Ray & McLaughlin’s Practical Inheritance Tax Planning
It has been a delight to review the eighth edition of this extremely practical work because it gave me the chance to have a look back at the first edition of what was then Ray’s Practical CTT Planning (I have a copy signed by the author in my bookshelves!). I remember it as being full of commonsense and full of good ideas on dealing with a tax that was, at that time, new conceptually in terms of planning techniques.
I think that the book is invaluable and well worth being added to your shelves
I was delighted to find that the new edition maintains those excellent virtues although, inevitably, in terms of the amount of its content, its greater size mirrors the increase in the volume of tax legislation over the same period! The book is current to January 2009 so it includes material taking account of the changes in the Finance Act 2008, when the capital gains tax rate changed to 18 per cent. We might think, along with the welcome absence of IHT changes in the Finance Act 2009, there are unlikely to be major amendments next year either when politics mean that the Finance Act is likely to be a charmingly slim volume! But after that, who knows? Is IHT really sustainable when identical trust wordings in a will or in a lifetime trust create entirely different tax results? But that is for the future.
In the light of the attention the CTO has recently been giving to business property relief claims and in particular to the sensitive issue of farmhouses, I was particularly interested in that section. I found the discussion very clear and practical and the examples highlighted some of the unresolved issues. However, even better was the fact that the coverage covered many of the variants of farming practice to be found. Perhaps the discussion about contract farming, which has been so common over the years, might be slightly expanded, but in fairness, the book does not claim to deal with all the issues – after all, the advisor is being paid to do that!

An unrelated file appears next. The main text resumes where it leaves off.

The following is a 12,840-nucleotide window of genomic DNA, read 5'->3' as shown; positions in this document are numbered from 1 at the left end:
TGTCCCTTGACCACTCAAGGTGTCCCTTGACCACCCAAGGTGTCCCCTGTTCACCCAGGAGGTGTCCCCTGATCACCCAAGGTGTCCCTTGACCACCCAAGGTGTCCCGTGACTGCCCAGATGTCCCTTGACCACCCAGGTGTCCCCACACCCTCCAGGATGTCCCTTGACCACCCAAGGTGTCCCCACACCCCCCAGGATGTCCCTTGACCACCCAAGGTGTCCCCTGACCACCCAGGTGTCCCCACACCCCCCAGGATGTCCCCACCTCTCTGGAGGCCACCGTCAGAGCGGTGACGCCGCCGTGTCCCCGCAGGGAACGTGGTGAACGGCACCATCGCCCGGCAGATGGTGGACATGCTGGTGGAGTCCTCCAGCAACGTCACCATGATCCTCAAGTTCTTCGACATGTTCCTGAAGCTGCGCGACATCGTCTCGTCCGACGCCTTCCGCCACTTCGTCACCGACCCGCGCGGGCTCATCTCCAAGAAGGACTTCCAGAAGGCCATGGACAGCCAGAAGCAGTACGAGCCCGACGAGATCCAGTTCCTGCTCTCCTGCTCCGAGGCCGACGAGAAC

I also liked the chapter on pre-owned assets, which is a tax that, probably because it is such a mess, one tends to consider only as being likely to apply if there is nothing else that might be relevant. The explanation was clear, insofar as anything about that tax is clear.
I thought that the layout of the sections was very ordered and practitioners will find very useful the chapter on the transferable nil rate band, which is dealt with as a separate issue before embarking on discussion about will planning.
I could go on extolling the virtues of this book but whether as an introduction to someone acting in connection with inheritance tax for the first time or as a reminder for an experienced practitioner I think that the book is invaluable and well worth being added to your shelves. Not only can you have it on your shelves, but the book is available with eBook access for a single user. Congratulations to the authors and best wishes to Ralph Ray who must be very proud that his creation flourishes in the way that it has always done as a practical and thoughtful guide.
Title: Ray & McLaughlins Practical Inheritance Tax Planning
Author: Toby Harris, Mark McLaughlin and Ralph Ray
ISBN: 978 1 84766 246 0
Price: GBP118 + VAT @ 7.7%
Publisher: Tottel Publishing
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